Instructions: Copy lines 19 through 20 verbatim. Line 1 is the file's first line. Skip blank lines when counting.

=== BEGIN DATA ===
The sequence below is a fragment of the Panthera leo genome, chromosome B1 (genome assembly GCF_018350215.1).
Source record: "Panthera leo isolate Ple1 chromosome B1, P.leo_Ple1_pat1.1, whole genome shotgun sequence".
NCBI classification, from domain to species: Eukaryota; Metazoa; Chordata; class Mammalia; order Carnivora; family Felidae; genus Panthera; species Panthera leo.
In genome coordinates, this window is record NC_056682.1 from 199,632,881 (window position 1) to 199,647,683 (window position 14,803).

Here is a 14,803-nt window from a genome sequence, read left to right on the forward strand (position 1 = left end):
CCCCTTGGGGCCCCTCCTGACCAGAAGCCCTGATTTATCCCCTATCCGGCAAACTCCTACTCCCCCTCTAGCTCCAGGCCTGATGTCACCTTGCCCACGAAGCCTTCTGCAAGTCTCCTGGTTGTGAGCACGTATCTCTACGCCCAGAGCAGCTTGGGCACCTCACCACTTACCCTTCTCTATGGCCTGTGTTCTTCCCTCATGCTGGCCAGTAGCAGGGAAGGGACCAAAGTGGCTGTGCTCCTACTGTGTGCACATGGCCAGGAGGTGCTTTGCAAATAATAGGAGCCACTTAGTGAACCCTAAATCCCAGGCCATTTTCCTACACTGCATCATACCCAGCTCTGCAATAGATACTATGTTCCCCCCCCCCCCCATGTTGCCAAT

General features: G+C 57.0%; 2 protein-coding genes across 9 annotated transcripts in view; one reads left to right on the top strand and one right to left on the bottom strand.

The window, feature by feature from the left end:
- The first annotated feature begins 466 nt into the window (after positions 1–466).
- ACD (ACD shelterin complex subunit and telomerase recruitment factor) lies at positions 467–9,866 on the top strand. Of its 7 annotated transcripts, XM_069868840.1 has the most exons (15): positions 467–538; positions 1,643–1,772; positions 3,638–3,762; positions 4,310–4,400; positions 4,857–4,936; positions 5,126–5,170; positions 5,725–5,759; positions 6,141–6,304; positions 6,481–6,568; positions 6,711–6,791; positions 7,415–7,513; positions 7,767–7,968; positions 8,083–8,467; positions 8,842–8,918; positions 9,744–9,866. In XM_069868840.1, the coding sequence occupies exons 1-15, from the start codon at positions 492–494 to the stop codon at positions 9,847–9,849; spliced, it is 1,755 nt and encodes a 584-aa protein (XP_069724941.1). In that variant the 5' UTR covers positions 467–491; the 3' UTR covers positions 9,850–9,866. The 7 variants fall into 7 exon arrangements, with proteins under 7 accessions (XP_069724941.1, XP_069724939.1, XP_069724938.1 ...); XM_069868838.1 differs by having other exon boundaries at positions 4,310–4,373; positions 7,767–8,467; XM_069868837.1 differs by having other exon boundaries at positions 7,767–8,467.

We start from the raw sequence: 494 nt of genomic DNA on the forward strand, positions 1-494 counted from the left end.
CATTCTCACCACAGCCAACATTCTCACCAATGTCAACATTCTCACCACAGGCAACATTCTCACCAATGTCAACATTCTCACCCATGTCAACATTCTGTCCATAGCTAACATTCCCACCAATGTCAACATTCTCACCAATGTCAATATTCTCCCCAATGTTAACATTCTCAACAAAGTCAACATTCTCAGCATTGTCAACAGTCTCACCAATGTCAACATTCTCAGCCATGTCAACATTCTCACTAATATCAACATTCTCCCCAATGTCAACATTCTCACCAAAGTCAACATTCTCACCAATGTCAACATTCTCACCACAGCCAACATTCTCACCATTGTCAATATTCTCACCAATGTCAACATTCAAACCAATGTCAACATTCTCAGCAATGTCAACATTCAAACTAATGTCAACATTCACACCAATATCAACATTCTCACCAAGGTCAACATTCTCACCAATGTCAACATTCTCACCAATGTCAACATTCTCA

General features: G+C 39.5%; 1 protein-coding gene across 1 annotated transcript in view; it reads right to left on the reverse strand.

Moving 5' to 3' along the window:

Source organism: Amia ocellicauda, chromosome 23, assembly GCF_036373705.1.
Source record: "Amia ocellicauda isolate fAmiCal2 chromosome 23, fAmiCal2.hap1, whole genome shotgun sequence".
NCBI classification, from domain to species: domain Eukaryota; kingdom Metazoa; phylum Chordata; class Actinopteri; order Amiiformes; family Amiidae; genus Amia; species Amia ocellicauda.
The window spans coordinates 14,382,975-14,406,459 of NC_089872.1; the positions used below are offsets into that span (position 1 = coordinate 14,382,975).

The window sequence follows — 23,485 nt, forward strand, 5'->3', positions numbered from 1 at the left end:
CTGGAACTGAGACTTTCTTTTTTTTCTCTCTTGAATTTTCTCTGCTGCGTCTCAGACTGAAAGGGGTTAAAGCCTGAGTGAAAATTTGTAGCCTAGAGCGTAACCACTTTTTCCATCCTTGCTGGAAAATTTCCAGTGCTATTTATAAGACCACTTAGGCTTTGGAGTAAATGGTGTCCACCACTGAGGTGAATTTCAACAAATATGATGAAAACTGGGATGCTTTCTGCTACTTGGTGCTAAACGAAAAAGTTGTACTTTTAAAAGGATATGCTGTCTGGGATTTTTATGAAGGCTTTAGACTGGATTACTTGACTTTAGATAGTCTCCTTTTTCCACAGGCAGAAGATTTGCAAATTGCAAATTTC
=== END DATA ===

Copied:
The window sequence follows — 23,485 nt, forward strand, 5'->3', positions numbered from 1 at the left end:
CTGGAACTGAGACTTTCTTTTTTTTCTCTCTTGAATTTTCTCTGCTGCGTCTCAGACTGAAAGGGGTTAAAGCCTGAGTGAAAATTTGTAGCCTAGAGCGTAACCACTTTTTCCATCCTTGCTGGAAAATTTCCAGTGCTATTTATAAGACCACTTAGGCTTTGGAGTAAATGGTGTCCACCACTGAGGTGAATTTCAACAAATATGATGAAAACTGGGATGCTTTCTGCTACTTGGTGCTAAACGAAAAAGTTGTACTTTTAAAAGGATATGCTGTCTGGGATTTTTATGAAGGCTTTAGACTGGATTACTTGACTTTAGATAGTCTCCTTTTTCCACAGGCAGAAGATTTGCAAATTGCAAATTTC